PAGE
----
UK GCSE level age ~14-16, ~US grades 9-10 Biology revision notes re-edit 19/05/2023 [SEARCH]

 Human sexual reproduction: 1. Hormones, puberty and the female menstrual cycle

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INDEX of biology notes on human sexual reproduction


(1a) A brief reminder about hormones

(see also endocrine system and introduction to homeostasis for other notes and links)

Hormones are produced by and excreted from endocrine glands and are transported by the blood to their target organs

Know and understand that many process within the body are coordinated and controlled by chemical substances called hormones.

Hormones, being directly released into the blood, are quite rapidly carried to all parts of the body BUT only affect the function of particular cells.

Hormones effectively act as 'chemical messages' to trigger particular biochemical reactions.

Their effects are relatively long-lasting compared to e.g. the nerve impulses and responses of reflex arc,

but both the nervous system and hormones also help us to control conditions inside our bodies.

Know that hormones are used in some forms of contraception and in fertility treatments.

The pituitary gland produces the hormones FSH and LH which are important control chemicals in the female menstrual cycle as are the hormones oestrogen and progesterone.

The oestrogen, progesterone and testosterone are steroid hormones - along with others that control glucose levels in the blood, water balance in the body and protein metabolism - they are all very 'busy' molecules!

Oestrogen is one of the principal female sex hormones. Oestrogen is needed for puberty, the menstrual cycle, pregnancy, bone strength and other functions of the body. Oestrogen levels vary throughout the menstrual cycle and fall after menopause. Having too much oestrogen can increase your risk of blood clots and stroke.

(1b) Puberty and the female menstrual cycle

Sex hormones are present in the foetus, but sex is determine by the X and Y chromosome pairings.

So, but if the foetus has a Y chromosome (from the XY chromosome pairing), then male characteristics develop, and if it has the XX chromosome pair, female characteristics develop.

Sexual reproduction cannot happen without the intervention of several sex hormones.

When your body reaches puberty it starts to release sex hormones that trigger the formation of secondary sex characteristics - exemplified by the obvious physical changes to the male and female bodies!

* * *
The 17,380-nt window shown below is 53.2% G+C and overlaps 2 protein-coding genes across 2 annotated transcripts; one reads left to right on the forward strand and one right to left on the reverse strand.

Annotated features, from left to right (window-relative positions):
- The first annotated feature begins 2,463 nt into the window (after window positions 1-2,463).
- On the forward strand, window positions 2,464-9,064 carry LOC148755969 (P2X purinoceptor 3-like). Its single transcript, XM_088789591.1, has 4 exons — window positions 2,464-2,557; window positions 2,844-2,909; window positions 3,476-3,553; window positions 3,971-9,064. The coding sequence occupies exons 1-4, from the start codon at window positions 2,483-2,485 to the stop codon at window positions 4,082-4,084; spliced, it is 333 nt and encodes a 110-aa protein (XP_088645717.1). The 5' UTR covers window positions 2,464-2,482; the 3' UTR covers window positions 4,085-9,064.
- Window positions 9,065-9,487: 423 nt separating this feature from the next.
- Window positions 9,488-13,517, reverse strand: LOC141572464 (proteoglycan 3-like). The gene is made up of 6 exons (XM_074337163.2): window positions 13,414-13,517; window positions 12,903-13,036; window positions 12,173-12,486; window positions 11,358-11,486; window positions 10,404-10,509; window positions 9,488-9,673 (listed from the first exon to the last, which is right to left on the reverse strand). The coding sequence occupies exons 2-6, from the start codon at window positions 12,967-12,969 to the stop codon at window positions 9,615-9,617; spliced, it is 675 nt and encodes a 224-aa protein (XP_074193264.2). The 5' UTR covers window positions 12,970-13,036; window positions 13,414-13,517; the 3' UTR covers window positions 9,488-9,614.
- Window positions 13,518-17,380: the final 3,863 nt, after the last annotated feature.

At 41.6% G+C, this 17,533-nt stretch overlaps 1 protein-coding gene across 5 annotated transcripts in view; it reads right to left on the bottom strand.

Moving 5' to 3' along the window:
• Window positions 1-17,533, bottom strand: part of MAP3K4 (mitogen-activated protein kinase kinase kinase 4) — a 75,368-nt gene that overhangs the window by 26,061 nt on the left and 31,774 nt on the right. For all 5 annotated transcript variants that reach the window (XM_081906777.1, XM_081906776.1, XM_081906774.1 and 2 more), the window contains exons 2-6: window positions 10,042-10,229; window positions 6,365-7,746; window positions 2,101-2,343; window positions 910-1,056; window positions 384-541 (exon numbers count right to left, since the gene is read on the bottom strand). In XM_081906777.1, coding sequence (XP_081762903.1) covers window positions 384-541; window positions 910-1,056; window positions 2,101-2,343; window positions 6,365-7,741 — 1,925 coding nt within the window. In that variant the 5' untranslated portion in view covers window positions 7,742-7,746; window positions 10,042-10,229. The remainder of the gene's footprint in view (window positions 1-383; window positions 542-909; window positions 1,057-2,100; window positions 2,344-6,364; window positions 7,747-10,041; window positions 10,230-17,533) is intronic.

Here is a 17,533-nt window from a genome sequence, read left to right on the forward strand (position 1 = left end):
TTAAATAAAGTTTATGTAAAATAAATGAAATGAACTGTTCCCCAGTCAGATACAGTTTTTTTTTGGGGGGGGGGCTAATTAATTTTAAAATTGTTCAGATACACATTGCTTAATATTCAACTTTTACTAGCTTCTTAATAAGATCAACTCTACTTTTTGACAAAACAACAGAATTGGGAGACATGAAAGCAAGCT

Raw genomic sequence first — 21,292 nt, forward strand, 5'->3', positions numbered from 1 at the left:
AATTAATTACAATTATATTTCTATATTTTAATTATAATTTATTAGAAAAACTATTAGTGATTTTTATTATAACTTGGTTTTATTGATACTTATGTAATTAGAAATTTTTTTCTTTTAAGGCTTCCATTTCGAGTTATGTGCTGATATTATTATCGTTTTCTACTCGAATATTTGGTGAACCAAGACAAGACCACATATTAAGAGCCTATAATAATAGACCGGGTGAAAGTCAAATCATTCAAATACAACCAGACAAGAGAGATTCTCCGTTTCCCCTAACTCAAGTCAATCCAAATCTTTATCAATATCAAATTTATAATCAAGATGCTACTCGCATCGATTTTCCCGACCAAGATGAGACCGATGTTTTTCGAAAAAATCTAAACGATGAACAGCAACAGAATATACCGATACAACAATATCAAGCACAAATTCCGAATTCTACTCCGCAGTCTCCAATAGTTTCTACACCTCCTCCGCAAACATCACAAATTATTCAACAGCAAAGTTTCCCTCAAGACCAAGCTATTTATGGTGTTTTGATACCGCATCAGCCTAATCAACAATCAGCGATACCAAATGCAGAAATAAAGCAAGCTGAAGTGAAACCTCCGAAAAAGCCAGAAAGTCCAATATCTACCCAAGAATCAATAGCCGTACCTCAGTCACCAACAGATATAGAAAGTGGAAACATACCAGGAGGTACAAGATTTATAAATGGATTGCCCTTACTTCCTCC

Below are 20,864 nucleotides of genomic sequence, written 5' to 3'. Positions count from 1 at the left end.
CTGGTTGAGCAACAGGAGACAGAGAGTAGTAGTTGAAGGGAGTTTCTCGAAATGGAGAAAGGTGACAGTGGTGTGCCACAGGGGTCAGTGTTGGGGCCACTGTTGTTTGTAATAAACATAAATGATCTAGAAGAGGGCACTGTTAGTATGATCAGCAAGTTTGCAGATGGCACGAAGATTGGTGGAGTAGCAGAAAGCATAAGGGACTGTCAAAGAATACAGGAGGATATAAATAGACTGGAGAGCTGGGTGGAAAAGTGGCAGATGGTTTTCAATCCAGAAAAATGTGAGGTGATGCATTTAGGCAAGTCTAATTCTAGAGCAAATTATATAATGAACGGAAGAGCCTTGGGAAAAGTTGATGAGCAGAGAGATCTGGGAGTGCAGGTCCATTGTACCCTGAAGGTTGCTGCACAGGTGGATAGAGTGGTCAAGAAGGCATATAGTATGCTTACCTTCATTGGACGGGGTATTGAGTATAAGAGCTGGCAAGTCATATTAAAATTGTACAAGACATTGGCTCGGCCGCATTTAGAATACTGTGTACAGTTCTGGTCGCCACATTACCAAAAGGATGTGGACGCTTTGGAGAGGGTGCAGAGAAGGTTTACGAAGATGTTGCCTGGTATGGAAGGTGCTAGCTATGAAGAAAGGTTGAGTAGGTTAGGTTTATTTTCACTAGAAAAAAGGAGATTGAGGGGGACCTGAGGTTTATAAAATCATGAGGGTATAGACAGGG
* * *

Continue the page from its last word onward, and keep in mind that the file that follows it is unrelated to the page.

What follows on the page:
e.g. in men, facial hair develops and the penis increases in size.

The principal reproductive male sex hormone is testosterone, produced in the testes and also stimulates sperm production and is important for the development of the male reproductive system.

e.g. in women, breasts develop and 'periods' start - part of the menstrual cycle.

The principal reproductive sex hormone is oestrogen, produced in the ovaries. Apart from promoting physical changes like breast development, oestrogen is also involved with other hormones in the menstrual cycle concerning female fertility (described next, starting with the summary diagram below).

The menstrual cycle is the reproductive cycle in women and summarised in the diagram below.

Note that the 4 hormone level graphs are NOT to scale, BUT,

 the graph trends and timing of peaks are important, and crucial to, understanding the menstrual cycle.

A simplified description of four stages in the 28 day menstrual cycle (need to x-reference with the above graph)

Four hormones control the monthly (~28 days) menstrual cycle.

Take it that 'level' means the same as 'concentration'.

The concentration of these hormones fluctuate in the cycle and they interact with each other to promote or inhibit the release of other hormones.

Follicle stimulating hormone (FSH) which causes a follicle (egg + surrounding cells) to mature in one of the ovaries.

Luteinising hormone (LH) stimulates the release of a mature egg from an ovary at day 14.

Oestrogen and progesterone are involved in the maintenance of the lining of the uterus Womb) i.e. to ensure it is renewed to receive a fertilised egg.

(More notes on the hormones after the four basic stages of the menstrual cycle have been described).

By convention, if the woman is not pregnant, the menstrual cycle begins with a period

Stage 1 - the menstruation starts - the bleeding starts on day 1 as the uterus lining breaks down for 4 days promoted by the decrease in progesterone level - known as having a 'period' or menstruation.

The mucous lining of the uterus wall that thickens in the menstrual cycle is called the endometrium.

Stage 2 - over days 5 to 14 the uterus lining builds up again ('repaired') to give a thickish spongy layer of tissue full of blood vessels, potentially ready to receive a fertilised egg for implantation - this is promoted by the rise in oestrogen level.

Stage 2 involves the body preparing the uterus (womb) to receiving a fertilised egg - implantation.